Take the 2-minute tour ×
Mathematics Stack Exchange is a question and answer site for people studying math at any level and professionals in related fields. It's 100% free, no registration required.

Here is a question from an old exam:


1.

a) Let $R$ be a UFD and let $A=a_{0}x^{m}+...+a_{m}\ne 0 , B=b_{0}x^{n}+...+b_{n} \ne 0$ in $R[x]$ with $\gcd(a_{0},...,a_{m})\in R^{*}$, $\gcd(b_{0},...,b_{n})\in R^{*}$. For $C=AB=c_{0}x^{m+n}+...+c_{m+n}$. Show that $\gcd(c_{0},...,c_{m+n})\in R^{*}$.

b) With $K=\mathbf{C}(t)$, show that $A=x^{2011}+x+t$ in $K[x]$ is irreducible.


I didn't know how to begin, so I asked an older student and he told me to use $f:R\rightarrow S=R/pR$. In retrospect I still don't know how to begin despite the hint. (For b he told me to use $R=\mathbf{C[t]}$ together with a).). Help is greatly appreciated.

share|improve this question
    
Presumably in (b) you mean $\mathbb C(t)$? –  Thomas Andrews Nov 16 '11 at 20:41
    
Thomas Andrews, Yes :). Thanks Arturo Magidin for editing my question. –  PumaDAce Nov 16 '11 at 20:48

3 Answers 3

up vote 3 down vote accepted

For (b): it is even more general. Let $P(x)\in \mathbb C[x]$. Then $P(x)+t\in K[x]$ is irreducible.Suppose
$$ P(x)+t=f_1(x)f_2(x), \quad f_1(x), f_2(x)\in K[x].$$ Let $R_i(t)\in \mathbb C[t]$ be the lcm of the denominators (in $\mathbb C[t]$) of $f_i(x)$. Then $R_i(t)f_i(x)\in \mathbb C[t][x]$ and its coefficents are coprime. Applying (a) to the rhs of the equality
$$ R_1(t)R_2(t)(P(x)+t)=(R_1(t)f_1(x))\times (R_2(t)f_2(x))$$ we see the coefficients of the lfs are also coprome. So $R_1(t)R_2(t)$ is constant, so $R_1, R_2$ are constant and $f_1(x), f_2(x)\in \mathbb C[t][x]$. Now consider the first equality as an equality in $\mathbb C[x][t]$, it implies immediately that (for instance) $f_2(x)$ is constant. So $P(x)+t$ is irreducible.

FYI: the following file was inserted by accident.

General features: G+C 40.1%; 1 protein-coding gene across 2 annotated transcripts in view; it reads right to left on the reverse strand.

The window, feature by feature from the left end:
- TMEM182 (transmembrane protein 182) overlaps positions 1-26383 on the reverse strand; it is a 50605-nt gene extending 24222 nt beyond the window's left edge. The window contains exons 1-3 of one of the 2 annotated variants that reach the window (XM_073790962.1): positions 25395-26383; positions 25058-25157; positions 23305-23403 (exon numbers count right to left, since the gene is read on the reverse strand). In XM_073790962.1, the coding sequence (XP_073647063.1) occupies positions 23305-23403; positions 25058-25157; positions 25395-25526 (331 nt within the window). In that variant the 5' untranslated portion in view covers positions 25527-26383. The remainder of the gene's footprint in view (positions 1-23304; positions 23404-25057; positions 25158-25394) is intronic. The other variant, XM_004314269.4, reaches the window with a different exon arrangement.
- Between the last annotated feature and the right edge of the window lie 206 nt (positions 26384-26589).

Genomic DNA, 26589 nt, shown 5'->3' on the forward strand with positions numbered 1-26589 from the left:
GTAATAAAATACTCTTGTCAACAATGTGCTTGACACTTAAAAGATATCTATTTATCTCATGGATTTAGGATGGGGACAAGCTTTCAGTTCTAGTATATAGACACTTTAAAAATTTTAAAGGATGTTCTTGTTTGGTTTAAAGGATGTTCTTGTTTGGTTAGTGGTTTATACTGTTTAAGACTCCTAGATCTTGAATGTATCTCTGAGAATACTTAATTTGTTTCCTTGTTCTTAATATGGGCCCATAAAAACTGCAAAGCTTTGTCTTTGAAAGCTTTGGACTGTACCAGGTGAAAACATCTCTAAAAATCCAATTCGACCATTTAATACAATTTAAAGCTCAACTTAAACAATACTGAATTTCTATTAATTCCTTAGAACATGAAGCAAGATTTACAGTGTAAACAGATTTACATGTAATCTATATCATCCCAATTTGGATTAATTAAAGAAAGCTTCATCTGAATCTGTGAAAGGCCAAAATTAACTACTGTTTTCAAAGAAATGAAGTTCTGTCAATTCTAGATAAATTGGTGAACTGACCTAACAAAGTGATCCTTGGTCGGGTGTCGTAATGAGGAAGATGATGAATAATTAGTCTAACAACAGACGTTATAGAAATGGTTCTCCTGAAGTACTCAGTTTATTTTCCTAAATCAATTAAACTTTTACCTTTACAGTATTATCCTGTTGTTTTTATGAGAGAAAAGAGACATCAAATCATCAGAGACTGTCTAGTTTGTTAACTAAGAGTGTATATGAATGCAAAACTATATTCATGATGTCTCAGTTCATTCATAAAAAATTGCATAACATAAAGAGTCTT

For (a), Thomas already gave a proof. Let me give a different one. Suppose the $c_i$ are divisible by a prime element $p\in R$. Reducing $A,B$ mod $p$ we see that their product in $(R/pR)[x]$ is zero. But $(R/pR)[x]$ is an integral domain, so for instance $A=0$ mod $p$. But then $p$ divides $a_i$ for all $i\le m$.

share|improve this answer
    
Thank You, QiL. :) :) –  PumaDAce Nov 16 '11 at 22:11

Part (a) is easy.

Let $p$ be prime. Since the $a_i$ are relatively prime, let $i$ be the least value such that $p \not | a_i$. Similarly, let $j$ be the least value such that $p\not | b_j$. Then $$c_{i+j} = \sum_{m=0}^{i+j} a_mb_{i+j-m} = a_ib_j + \sum_{m=0}^{i-1} a_m b_{i+j-m} + \sum_{n=0}^{j-1} b_n a_{i+j-n}$$

But the two sums on the right are divisble by $p$, and $a_ib_j$ is not divisible by $p$, so $p\not | c_{i+j}$.

But that means that no prime divides all the $c_k$.

share|improve this answer
    
Thank You for letting me know Your proof, Thomas Andrews. :) :) –  PumaDAce Nov 16 '11 at 22:12

HINT $\ $ If not, then a prime $\rm\:p\:$ would divide the content of the product but neither factor. However, mod $\rm\:p\:,$ examining leading coefficients of $\rm\:A,B,AB\:$ yields $\rm\: p\nmid a,b\:$ but $\rm\:p\:|\:ab,\:$ contra $\rm\:p\:$ prime; i.e.

$\rm\quad in\ domain\ R/p: \ \ 0 \ne A = a\ x^j + \:\cdots,\ \ 0 \ne B = b\ x^k + \:\cdots\ \Rightarrow\ 0 \ne AB = ab\ x^{j+k} + \:\cdots$

In other words, primes $\rm\:p\in R\:$ remain prime in $\rm\:R[x]\:$ simply because the prime divisor property persists when multiplying leading coefficients. This is one form of Gauss's Lemma.

share|improve this answer
    
Thanks Bill Dubuque :) –  PumaDAce Nov 16 '11 at 22:15

Your Answer

 
discard

By posting your answer, you agree to the privacy policy and terms of service.

Not the answer you're looking for? Browse other questions tagged or ask your own question.